AMD Decimates Intel With 82% Share At Germany’s Largest Retailer,

A featured image of AMD's Ryzen 3000 series processors.

AMD has been breaking records left, right and center and if you thought this the highest the company can go then I have news for you. The company just achieved a new record for its sales at Germany's largest retailer: Clawing even more market share from Intel, the company clocked in at 82% of total CPU sales in November 2019, up from 78% in October. The market share increase was led primarily by the Ryzen R7 3700X and R5 3600X processors. AMD reaches an all-time record of 82% of all CPUs sold in November 2019

In terms of total revenue, AMD processors accounted for 77% of all processors sold due to a lower ASP (average selling price) than their Intel counterparts while Intel clocked in at 23%. When speaking in terms of the total number of processors sold, however, AMD clocked in at 82% representing more than 25000 processors sold during the month of November while Intel CPUs shipped in an average quantity of ~5000.

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The data also shows that the market share increase was led primarily by AMD's brand new 3rd generation 7nm processors, namely the Ryzen R7 3700X (8-core/16-thread) and Ryzen R5 3600X (6-core/12-thread). This is a trend that was reflected in our survey as well with 8-cores generally being the new "mainstream" core-count for the vast majority of the market. With AMD's cheaper pricing and value-oriented pricing philosophy, Intel's clock speed lead is quickly becoming irrelevant as more and more users prefer to get red CPUs.

One very interesting thing I noticed was that if you take a look at the graphs, the positioning in November 2019 looks roughly the same as the positioning in late 2016 when AMD was not fully competitive yet. A very real changing of the guard has happened and the tables have been turned almost completely on the once unbeatable Intel. Intel's 9900KS still remains the processor with the highest ASP and I personally think that if Intel wants to retain whatever market share it has left, it needs to go for a second round of price cuts and actually follow the value-oriented philosophy now.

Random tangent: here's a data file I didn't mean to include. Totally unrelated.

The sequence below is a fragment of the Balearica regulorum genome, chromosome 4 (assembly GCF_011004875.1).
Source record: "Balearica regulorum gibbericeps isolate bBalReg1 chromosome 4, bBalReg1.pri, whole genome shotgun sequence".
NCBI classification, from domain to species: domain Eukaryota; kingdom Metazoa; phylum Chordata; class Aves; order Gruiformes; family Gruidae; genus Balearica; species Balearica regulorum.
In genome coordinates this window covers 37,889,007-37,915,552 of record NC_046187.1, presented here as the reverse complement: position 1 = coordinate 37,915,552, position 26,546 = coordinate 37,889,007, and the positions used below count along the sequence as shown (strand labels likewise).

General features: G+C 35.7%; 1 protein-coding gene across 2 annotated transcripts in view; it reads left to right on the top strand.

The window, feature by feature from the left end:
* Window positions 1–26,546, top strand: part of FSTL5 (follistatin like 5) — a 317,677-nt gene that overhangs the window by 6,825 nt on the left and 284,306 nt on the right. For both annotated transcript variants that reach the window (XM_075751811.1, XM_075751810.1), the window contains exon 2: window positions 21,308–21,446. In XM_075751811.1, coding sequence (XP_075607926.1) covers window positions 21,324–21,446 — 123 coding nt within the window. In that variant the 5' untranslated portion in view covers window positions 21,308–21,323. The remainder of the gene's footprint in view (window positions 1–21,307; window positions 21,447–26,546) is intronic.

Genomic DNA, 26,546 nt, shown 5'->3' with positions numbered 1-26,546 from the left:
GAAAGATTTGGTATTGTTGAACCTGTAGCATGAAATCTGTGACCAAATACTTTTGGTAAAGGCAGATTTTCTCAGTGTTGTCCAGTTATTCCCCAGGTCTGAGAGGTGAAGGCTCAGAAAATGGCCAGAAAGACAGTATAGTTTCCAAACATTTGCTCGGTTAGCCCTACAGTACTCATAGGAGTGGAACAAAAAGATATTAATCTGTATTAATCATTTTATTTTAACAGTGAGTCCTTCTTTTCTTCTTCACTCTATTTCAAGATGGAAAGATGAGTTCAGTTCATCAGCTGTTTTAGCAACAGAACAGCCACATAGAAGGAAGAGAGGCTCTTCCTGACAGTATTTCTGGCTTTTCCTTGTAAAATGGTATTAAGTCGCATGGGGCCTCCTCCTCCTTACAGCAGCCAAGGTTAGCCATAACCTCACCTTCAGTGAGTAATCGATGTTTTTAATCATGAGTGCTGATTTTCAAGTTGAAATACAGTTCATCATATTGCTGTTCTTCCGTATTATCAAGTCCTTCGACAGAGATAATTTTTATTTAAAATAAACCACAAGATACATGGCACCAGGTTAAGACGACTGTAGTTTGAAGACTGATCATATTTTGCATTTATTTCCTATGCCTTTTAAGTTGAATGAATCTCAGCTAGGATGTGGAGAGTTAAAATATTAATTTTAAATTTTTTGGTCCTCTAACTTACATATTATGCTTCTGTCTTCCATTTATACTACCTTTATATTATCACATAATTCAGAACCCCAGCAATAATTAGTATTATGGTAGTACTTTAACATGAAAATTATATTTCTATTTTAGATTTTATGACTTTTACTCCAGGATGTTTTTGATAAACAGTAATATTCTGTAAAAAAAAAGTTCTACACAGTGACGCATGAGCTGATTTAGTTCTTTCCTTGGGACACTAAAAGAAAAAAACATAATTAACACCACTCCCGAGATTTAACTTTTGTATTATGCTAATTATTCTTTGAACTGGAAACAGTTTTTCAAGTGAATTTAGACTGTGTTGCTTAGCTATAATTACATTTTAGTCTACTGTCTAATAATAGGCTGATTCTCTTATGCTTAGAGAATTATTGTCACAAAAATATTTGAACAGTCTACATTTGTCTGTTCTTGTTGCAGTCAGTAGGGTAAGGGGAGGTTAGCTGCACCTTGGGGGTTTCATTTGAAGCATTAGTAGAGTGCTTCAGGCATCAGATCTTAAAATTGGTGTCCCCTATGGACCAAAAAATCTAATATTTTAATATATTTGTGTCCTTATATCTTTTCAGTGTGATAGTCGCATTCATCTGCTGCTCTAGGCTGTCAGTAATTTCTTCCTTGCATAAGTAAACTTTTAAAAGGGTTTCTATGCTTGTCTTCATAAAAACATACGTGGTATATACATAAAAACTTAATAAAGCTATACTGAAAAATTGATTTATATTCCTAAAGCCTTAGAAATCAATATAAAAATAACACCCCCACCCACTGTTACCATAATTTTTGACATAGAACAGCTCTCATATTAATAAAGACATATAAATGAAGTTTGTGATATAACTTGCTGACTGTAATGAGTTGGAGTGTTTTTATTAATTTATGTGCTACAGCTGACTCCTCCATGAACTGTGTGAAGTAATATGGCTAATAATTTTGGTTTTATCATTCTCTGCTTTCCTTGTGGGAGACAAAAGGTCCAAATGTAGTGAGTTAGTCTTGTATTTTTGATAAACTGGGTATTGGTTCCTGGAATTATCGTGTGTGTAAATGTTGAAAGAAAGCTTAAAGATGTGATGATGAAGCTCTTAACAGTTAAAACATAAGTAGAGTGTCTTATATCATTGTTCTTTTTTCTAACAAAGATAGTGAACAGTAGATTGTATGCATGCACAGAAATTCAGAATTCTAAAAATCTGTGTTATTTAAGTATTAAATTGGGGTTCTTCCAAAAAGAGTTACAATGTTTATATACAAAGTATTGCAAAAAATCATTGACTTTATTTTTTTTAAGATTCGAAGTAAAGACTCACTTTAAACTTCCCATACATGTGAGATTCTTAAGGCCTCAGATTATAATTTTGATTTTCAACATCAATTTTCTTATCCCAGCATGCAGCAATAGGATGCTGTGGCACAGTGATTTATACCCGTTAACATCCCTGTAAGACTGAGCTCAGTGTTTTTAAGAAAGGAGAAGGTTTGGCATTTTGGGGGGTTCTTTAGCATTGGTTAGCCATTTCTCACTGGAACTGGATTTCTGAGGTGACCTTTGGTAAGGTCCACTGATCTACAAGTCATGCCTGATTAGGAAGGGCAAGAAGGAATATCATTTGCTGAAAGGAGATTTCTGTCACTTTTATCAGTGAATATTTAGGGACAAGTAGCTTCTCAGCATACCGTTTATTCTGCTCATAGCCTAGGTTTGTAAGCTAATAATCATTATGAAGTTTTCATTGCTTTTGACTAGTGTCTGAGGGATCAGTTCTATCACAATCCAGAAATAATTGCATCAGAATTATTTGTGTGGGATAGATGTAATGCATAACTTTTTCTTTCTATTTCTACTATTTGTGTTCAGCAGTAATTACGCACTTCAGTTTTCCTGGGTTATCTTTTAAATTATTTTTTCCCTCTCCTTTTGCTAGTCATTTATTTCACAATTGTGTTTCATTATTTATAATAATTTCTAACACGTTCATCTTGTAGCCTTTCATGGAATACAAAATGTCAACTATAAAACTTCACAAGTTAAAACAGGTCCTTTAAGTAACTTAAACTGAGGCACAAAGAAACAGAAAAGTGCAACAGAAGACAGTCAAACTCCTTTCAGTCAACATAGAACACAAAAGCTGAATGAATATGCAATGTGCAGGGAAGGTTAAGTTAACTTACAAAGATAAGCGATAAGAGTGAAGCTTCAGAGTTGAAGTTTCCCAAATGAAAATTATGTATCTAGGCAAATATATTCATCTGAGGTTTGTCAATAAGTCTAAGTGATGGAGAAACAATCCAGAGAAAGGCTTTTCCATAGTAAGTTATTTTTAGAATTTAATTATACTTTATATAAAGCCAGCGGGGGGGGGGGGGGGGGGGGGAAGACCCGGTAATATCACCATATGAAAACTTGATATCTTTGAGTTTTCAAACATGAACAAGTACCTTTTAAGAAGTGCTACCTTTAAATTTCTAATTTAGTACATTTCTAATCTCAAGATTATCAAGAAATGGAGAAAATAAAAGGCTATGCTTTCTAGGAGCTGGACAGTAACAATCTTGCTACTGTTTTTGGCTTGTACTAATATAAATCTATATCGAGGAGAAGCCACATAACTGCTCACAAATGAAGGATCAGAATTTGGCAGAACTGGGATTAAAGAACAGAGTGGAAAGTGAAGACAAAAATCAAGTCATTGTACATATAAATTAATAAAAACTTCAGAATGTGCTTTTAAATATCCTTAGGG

Germany isn't the only country where AMD has been absolutely shattering records. The company owns 8 out of 10 processors on Amazon's best selling list. The best selling AMD processor is the second generation Ryzen 2700X which offers an incredible per-core price of a mere $23 USD. Intel's best selling processor, the 9900K, on the other hand, represents a significantly higher $58 USD per core figure. It is worth noting that while the 9900K is superior in terms of gaming performance, the performance difference isn't anywhere close to the price difference.

The fact that two of AMD's second-generation processors are offering performance levels in the ballpark of Intel's 9th generation offerings at less than half the per-core pricing is telling of the dilemma Intel faces. With AMD's third-generation processors now offering not only higher perf-per-dollar figures but higher absolute value as well, Intel will soon have no option but to undercut prices once more or yield a ton of market share.

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With 10nm not slated to launch till late 2020 and rumors that it is still not ready, we might not see blue competitive again till they transition to EUV with the 7nm node sometime in 2021-2022. It goes without saying that unless Intel starts slashing pricing fast, it's going to lose pretty much all of its market share by that point.

While Intel is still technically the larger company in terms of revenue, this precarious positioning and current trends put all of that at risk. It doesn't help that they still cannot meet market demand for their existing 14nm products either. 2020 is clearly going to be a big opportunity for AMD and one of the most challenging years for Intel to navigate.

The one thing that Intel has going for it right now is its plans to diversify into the GPU side by late 2020, this is something that can help it massively in terms of overall risk and allow it to utilize its processes for GPUs as well. With AMD's RTG side pretty much on cruise-mode, Intel has a real chance to play catch up on that side and execute a come back of its own.

What should Intel do to compete with AMD?
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